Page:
Is it why we have such violent video games, or movies and mini-series that depict children being abused, neglected or endangered by adults? Is it why we have a rise in anxiety and depression or suicide, online bullying, delayed age of marrying, absent fathers, a youth-driven culture, and a lack of respect for authority? Are we self-medicating through drugs, alcohol, pornography or loveless sex? Have we grossly underestimated the impact of what it means to be a society that kills small children, and then turns around and demands compassion and kindness towards one another?
Is it possible we have millions of people with unexpressed grief oozing out the side, in ways we never imagined?
Doubling down on this tragedy, and because of the isolated nature of this kind of grieving, hope and help proves to be elusive. If the message is believed that a newly conceived child is only a clump of cells, why would you grieve that?
My friend who funded half the abortion felt devastating guilt once science proved 15 years later it is so much more than a clump of cells. So, inevitably, we have men and women who later learn they were deceived, in addition to living with unexpressed grief.
What does that do to a person’s heart?
I once heard a man speak on grief, and he began by saying, “The first thing you need to understand about me is I’m a father who’s lost his son. It colors everything.”
I fear the color of grief for the millions of men and women who chose abortion for their preborn child is very dark because they grieve alone and unacknowledged, by others and maybe even by themselves, as mothers and fathers who have lost their son or daughter.
While it’s not often done, I know another friend who speaks openly and often of his experience with abortion and grief: Jeff Bradford.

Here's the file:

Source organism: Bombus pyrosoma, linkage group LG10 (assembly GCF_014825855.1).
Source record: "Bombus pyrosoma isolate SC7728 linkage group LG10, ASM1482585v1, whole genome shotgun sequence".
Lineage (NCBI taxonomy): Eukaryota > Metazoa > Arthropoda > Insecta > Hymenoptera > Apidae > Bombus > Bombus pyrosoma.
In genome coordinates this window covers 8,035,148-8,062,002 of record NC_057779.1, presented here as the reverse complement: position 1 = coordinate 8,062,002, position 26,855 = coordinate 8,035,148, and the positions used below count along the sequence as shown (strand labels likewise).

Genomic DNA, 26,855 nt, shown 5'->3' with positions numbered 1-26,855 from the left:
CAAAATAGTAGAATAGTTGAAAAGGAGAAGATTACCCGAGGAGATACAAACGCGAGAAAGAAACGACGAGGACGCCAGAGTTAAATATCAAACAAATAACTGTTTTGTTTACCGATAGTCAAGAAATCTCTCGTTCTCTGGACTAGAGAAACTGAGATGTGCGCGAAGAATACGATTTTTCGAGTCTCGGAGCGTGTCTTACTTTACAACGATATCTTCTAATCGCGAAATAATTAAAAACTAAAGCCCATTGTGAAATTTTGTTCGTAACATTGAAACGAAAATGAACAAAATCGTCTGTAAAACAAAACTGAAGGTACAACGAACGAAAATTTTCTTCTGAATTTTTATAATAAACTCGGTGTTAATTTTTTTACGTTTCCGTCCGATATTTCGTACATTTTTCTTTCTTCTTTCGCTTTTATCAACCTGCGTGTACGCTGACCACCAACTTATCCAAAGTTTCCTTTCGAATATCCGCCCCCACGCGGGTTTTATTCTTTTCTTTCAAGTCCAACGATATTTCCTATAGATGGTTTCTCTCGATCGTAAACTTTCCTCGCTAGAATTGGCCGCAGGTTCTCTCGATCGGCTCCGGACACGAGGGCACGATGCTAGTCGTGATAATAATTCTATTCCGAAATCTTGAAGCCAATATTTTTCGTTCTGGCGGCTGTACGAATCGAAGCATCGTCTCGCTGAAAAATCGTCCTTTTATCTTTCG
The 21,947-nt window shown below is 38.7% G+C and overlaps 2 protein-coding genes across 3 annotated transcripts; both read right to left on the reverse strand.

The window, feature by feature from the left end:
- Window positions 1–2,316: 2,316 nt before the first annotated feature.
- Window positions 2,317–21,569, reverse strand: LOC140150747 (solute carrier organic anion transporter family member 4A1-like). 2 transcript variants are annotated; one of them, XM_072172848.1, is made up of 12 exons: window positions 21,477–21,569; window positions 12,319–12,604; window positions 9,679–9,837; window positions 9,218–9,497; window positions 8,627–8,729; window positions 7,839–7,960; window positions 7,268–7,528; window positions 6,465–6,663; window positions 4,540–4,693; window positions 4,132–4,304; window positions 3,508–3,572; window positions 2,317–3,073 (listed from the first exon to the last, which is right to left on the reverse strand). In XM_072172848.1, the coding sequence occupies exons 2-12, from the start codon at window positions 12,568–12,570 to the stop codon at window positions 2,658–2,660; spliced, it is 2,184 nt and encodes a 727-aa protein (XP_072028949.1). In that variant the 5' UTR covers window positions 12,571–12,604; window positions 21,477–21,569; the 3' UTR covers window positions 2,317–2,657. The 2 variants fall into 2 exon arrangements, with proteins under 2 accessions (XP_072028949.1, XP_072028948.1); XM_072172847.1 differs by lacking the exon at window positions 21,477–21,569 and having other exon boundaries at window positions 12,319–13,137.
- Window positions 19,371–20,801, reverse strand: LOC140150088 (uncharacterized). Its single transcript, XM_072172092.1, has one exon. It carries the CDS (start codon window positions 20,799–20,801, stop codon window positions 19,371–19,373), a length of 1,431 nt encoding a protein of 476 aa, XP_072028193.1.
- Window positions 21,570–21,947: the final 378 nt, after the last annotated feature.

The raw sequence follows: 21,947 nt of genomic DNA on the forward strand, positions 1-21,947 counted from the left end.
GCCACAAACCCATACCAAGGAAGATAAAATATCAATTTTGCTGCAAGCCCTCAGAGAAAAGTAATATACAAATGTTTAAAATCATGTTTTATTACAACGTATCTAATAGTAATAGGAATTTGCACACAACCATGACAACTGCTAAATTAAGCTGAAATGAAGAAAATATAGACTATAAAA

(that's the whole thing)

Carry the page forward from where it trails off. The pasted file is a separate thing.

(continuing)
Shortly after college, Jeff was engaged to his now wife, and six months before their wedding, they found out they were pregnant. His family, in an effort to protect him from pain, advised him to abort his child. And just like my other friend, he was young and his own thinking was undeveloped on this issue.
Years later, with four children and very busy lives, the grief made its way to the surface.
Jeff had the opportunity for the first time on a weekend hike with close friends to share his experience and pain, and personally began the long road of healing.
His wife’s journey looked different.
When he tells the story, he describes how bitter roots had grown between them. They had never spoken of the abortion, and so the unacknowledged grief oozed out sideways, leaving her in a flood of tears for seemingly unexplained reasons.
One evening, Jeff was reading a book that shed some light on what his wife was experiencing, but unable to express. He soon found himself in a flood of tears, as he realized the harm he had done to his then pregnant fiancé. And so, they began together through counseling, the difficult process of acknowledged grief.
Today, as the president of Human Coalition, Jeff uses his story to try to stop others from going through the same grief he and his wife has gone through. He uses his story to show the lasting impact abortion can have on individuals, couples, and entire families. And he uses his story to help lead the movement to make abortion unthinkable and unnecessary.
That is not to say that by acknowledging their grief, all was made well. Anyone who has genuinely grieved knows that’s not possible.
Jeff cries every time he retells their story, and his wife experiences deep grief each year around the anniversary of the abortion.
But their tears have a name: Sarah. She is not in darkness any longer, and neither is her parent’s grief.
Mona Wilson serves as a board member for Human Coalition, and has been a friend and fan of the organization since 2011. Mona has worked in the pro-life movement since 2000 and currently serves at Young Lives, a ministry of Young Life that walks with pregnant and parenting teenagers.